Its UI is also refreshingly minimalist, offering only a handful of options such as the eShop and a captures album alongside your library of installed games. It’s easy to navigate, and considering that the Wii was successful as a result of its simplicity, this is good news for the future of the Switch.
Ways to play
Considering the Wii U’s lackluster handheld capabilities, I was sceptical about how much use I’d get out of the Switch’s portable mode. Fortunately, it transpires that its “switching” from portable to home console isn’t a gimmick, but rather a genuinely useful feature that is great for when you’re travelling around.
The Wii U’s marketing campaign posited a number of ways in which the GamePad’s portability would be useful, but in reality most only used it when they needed to interrupt a session of Mario Kart 8 to go to the bathroom. This is not the case with the Switch. In less than a week of owning the console I’ve been able to play it while commuting a la the 3DS, play it at home by hooking it up to my TV and I’ve even made use of its little kick stand, detaching its Joy-Con controllers from its sides and playing Snipperclips with my girlfriend.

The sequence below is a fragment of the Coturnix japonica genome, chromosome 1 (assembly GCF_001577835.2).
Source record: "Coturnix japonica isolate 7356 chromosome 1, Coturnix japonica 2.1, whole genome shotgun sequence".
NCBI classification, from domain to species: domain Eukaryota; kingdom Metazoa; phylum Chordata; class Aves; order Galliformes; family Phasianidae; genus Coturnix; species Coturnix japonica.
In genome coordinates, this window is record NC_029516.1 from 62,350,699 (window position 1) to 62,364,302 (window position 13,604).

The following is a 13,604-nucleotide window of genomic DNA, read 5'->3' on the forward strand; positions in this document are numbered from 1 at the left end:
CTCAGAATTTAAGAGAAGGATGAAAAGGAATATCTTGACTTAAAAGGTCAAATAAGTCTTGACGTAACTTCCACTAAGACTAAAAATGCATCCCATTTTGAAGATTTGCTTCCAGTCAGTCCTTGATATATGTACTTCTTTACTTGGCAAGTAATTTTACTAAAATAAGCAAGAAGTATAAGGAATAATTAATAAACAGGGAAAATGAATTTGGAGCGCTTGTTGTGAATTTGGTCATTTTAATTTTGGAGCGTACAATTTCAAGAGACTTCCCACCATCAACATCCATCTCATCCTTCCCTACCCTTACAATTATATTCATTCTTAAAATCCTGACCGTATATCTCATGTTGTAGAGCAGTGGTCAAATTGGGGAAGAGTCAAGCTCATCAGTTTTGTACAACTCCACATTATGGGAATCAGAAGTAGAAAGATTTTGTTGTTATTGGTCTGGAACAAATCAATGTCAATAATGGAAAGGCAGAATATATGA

Prior to owning the Switch I assumed that it’d forever remain in its dock, but the reality is that I’m getting a lot of mileage out of its portable features. It might not be as powerful as the PS4 or Xbox One, but its accessibility makes it a much more inveigling purchase than its predecessor, and if Nintendo manages to make this known to consumers then it could have another hit on its hands.